The culture of English cricket is but one concept of morality – no person, and certainly no country, has a monopoly on virtue
So let’s talk about Nepal v Ireland in the Oman Quadrangular Twenty20 series last year. Ireland are 114 for eight in the 19th over when the ball is hit towards mid-on. The Oman bowler Kamal Singh lunges at it in his follow-through. At the same time the Ireland non-striker, Andy McBrine, tries to scamper through for a single. The pair collide. McBrine falls over. Singh keeps his balance, and tosses the ball to the wicketkeeper Aasif Sheikh, with the batter still sprawled on the turf, miles out of his ground.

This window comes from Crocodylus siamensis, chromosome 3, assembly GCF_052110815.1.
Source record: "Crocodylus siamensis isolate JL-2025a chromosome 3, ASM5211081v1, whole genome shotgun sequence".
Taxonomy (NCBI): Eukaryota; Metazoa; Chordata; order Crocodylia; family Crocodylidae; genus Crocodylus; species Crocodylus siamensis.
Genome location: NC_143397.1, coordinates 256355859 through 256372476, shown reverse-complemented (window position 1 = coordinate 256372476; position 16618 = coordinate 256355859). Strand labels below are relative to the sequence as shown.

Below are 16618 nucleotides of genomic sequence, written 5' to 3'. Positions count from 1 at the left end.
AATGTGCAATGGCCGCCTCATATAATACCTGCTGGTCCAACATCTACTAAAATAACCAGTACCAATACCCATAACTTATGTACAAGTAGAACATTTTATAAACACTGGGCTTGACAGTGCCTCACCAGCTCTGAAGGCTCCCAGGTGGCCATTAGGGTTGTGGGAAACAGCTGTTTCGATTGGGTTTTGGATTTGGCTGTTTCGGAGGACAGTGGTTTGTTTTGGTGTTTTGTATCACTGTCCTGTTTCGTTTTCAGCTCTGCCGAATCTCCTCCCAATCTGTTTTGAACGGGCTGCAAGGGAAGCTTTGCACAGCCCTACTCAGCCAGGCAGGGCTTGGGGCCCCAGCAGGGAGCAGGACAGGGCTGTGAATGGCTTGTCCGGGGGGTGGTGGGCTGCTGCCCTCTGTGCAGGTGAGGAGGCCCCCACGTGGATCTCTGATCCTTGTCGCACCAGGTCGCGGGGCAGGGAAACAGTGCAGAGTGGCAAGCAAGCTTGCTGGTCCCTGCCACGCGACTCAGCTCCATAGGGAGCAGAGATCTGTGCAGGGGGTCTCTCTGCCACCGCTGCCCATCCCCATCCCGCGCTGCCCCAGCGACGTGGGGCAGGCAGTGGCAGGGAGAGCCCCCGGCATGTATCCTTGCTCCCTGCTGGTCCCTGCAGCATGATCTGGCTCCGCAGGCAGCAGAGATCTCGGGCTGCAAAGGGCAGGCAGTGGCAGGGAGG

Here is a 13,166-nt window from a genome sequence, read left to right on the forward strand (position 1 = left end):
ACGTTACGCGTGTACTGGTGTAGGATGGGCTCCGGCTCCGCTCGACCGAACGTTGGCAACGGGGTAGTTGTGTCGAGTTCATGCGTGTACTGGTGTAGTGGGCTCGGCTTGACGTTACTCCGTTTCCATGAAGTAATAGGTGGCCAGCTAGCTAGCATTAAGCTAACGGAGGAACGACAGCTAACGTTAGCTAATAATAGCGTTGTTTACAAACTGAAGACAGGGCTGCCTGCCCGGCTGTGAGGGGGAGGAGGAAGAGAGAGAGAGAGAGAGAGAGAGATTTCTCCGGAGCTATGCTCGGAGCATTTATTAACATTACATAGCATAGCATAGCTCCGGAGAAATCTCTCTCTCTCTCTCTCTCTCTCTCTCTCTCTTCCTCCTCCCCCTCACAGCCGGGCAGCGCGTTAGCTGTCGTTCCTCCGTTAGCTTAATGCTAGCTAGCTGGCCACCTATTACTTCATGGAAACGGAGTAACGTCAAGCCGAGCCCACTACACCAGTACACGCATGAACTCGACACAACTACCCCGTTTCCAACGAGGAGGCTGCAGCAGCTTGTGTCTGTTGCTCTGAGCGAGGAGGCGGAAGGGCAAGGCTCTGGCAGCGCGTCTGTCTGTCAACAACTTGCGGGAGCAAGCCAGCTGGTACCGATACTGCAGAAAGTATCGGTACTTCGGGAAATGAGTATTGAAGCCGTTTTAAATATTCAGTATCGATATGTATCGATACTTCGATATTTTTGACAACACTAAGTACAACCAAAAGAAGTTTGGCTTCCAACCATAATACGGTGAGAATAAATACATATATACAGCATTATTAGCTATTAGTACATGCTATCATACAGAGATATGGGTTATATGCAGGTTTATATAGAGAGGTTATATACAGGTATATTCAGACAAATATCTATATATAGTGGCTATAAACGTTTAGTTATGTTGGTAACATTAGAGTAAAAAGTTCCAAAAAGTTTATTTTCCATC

The laws of cricket have nothing to say on situations such as this. Neither player is deliberately obstructing the other; neither player can avoid the collision without giving up a significant sporting advantage. Sheikh is perfectly at liberty to complete the run-out. But he does not. He holds on to the ball and lets McBrine complete the single, an act of sporting goodwill that will later earn him the International Cricket Council’s Spirit of Cricket award.
Written by Jonathan Liew
This news first appeared on https://www.theguardian.com/sport/2023/jul/03/cricket-ashes-england-australia-jonny-bairstow under the title “Our shared values deserve better than a pointless term like ‘spirit of cricket’ | Jonathan Liew”. Bolchha Nepal is not responsible or affiliated towards the opinion expressed in this news article.